Although the six-speed automatic transmission paired with the turbocharged engine was a bit abrupt at times while downshifting, the Land Rover LR2's programming had us keeping up with the traffic around us without issue. The vehicle felt well planted thanks to the grip of its full-time four-wheel drive system, which sends most of the engine's torque to the front wheels unless slippage is detected.
How does the 2013 Land Rover LR2's Haldex front-biased four-wheel drive system perform when the asphalt disappears and the SUV is faced with mud, rocks, and the occasional downed tree? Quite well, thank you very much. We hammered the LR2 through a series of increasingly snow-covered and mud-slicked trails that snaked through the western Quebec landscape just outside of Montreal and were incapable of getting the truck stuck.
In case you might be inclined to think that the Land Rover Experience personnel hooked us up with a few sweetheart passages through the forest, think again: we blew not one, but two tires in our LR2 tester during the course of the day, with our left front having a sizable gash torn into the sidewall due to the presence of an unseen sharp rock. Such was the Land Rover's dedication to getting us out of the woods in one piece that our only indication that the tire had gone down was a low pressure warning on the dash - the LR2 continued to soldier forward on its almost-bare rim without complaint, taking us through several more rough sections of trail before we finally arrived at a level area suitable for slapping on the spare. A big part of the Land Rover LR2's ability to eat up water crossings and mud pits can be attributed to its Terrain Response system, which adjusts throttle response, transmission settings, traction control, and four-wheel drive parameters for up to four distinct driver-selectable profiles.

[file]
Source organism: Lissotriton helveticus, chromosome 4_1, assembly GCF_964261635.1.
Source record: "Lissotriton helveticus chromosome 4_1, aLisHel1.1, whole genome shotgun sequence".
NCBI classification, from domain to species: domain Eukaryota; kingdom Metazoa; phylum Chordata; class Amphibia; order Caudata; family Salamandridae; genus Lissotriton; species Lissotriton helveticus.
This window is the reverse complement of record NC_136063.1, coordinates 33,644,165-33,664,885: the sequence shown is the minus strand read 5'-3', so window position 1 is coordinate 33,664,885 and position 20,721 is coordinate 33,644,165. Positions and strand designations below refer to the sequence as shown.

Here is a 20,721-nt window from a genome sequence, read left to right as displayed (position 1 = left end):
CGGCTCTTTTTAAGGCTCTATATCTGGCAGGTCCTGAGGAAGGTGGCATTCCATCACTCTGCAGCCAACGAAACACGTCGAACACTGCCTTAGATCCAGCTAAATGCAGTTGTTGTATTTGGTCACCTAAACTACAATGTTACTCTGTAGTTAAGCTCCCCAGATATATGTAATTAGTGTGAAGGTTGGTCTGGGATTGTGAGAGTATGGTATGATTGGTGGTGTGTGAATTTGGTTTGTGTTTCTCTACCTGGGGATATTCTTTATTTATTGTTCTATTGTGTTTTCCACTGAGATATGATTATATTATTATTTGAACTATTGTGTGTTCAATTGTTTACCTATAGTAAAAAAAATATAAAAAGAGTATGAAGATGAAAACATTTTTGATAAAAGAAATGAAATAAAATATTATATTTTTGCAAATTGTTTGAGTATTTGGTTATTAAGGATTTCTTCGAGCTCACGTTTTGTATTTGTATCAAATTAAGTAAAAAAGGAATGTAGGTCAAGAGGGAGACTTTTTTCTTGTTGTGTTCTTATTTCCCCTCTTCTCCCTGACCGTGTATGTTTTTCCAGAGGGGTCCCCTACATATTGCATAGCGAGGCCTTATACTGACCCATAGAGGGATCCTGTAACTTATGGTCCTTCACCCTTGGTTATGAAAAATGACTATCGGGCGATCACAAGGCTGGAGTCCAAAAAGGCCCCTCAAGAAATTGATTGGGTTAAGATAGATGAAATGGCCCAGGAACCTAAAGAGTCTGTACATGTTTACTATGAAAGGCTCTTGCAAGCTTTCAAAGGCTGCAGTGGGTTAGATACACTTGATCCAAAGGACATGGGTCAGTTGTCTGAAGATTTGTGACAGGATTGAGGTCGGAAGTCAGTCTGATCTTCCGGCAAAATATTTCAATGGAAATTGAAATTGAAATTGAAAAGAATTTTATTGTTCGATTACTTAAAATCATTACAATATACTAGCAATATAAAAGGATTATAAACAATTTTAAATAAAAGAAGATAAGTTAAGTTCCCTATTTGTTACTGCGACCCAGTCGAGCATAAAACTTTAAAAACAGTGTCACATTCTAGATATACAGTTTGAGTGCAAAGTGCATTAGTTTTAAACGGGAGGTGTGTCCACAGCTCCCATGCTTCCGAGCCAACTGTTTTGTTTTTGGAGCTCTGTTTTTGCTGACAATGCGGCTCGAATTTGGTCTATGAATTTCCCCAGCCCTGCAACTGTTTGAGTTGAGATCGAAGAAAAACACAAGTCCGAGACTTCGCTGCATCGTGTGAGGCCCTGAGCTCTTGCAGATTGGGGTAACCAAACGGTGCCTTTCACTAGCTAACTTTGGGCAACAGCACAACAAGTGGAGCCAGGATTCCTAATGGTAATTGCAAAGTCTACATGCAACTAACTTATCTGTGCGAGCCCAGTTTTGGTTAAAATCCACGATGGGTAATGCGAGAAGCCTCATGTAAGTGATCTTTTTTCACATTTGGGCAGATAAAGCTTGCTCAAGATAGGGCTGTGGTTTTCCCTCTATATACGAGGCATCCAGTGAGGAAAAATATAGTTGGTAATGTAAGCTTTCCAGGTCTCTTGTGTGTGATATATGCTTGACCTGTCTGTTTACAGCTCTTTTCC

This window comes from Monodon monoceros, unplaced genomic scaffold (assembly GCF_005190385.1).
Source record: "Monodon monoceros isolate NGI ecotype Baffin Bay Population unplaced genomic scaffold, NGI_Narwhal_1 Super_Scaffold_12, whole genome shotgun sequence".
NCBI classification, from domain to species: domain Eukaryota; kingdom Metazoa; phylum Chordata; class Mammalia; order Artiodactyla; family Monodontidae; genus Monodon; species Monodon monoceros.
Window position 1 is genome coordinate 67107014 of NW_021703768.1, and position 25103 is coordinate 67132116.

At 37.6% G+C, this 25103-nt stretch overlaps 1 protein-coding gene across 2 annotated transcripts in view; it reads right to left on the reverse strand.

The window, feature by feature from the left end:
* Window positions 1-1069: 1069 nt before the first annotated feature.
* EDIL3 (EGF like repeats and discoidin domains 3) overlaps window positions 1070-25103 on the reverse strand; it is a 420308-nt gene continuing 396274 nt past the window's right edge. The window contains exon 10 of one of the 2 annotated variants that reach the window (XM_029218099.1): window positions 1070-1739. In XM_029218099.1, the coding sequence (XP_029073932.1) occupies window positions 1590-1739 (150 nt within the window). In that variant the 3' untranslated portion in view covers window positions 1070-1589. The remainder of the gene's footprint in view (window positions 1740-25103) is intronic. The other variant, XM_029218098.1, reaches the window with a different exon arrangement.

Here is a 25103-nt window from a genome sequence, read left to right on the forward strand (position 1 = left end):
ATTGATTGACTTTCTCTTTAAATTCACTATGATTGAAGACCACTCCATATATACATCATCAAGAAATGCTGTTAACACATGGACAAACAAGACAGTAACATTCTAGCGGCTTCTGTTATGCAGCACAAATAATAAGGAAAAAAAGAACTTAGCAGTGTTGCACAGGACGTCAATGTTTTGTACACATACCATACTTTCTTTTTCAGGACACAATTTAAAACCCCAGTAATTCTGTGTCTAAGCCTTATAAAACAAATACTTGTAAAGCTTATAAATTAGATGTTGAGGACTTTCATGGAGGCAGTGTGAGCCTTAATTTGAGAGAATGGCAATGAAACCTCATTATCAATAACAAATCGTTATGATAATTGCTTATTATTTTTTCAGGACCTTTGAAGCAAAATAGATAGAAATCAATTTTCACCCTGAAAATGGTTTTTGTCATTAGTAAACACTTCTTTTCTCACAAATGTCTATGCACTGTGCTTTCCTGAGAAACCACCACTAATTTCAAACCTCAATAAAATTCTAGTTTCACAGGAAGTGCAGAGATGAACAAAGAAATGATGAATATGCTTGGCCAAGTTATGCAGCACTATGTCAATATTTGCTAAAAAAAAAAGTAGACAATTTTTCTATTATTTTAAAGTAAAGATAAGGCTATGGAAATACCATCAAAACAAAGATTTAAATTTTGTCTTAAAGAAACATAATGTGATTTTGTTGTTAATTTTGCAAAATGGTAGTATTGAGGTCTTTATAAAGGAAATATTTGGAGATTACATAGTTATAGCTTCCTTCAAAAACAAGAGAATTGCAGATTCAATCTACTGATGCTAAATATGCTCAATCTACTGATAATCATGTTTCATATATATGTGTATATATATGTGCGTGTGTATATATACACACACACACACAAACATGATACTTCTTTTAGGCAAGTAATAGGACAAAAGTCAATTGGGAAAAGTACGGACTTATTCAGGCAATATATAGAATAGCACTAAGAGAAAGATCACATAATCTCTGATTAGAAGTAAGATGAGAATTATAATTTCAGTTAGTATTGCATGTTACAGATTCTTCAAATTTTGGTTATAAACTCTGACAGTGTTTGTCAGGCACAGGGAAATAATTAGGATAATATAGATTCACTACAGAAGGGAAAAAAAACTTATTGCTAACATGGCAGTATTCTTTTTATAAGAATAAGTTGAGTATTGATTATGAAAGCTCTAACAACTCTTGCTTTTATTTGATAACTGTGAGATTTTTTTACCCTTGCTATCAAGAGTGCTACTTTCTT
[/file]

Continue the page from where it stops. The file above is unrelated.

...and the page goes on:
All-Around Compact Luxury
The 2013 Land Rover LR2 starts at an MSRP of $37,250, which makes it thousands less than its Range Rover Evoque stable mate and cheaper than other options like the BMW X3. The Land Rover LR2 certainly isn't competing with other compact Euro crossovers from BMW, Mercedes-Benz, or Audi, based largely on their lack of trail capability and their focus on driving dynamics (an attribute that can best be described as 'staid' in the LR2).
Rather, the most affordable Land Rover makes a play for luxury-seekers who are more concerned with overall utility than slalom speeds, and its upright looks and newfound fuel efficiency play well into the family segment. Will many LR2 owners punish the SUV like we did this past weekend while driving it through the woods? Unlikely, but awesome capability remains a key aspect of the Land Rover brand story and one the strongest components of the company's unique personality. In any case, it's not necessary to beat on the LR2 in order to enjoy its more practical and comfortable aspects, but it's great to know that if you ever have to, that capability is waiting underneath its squared-off metal skin like a sleeping mountain goat.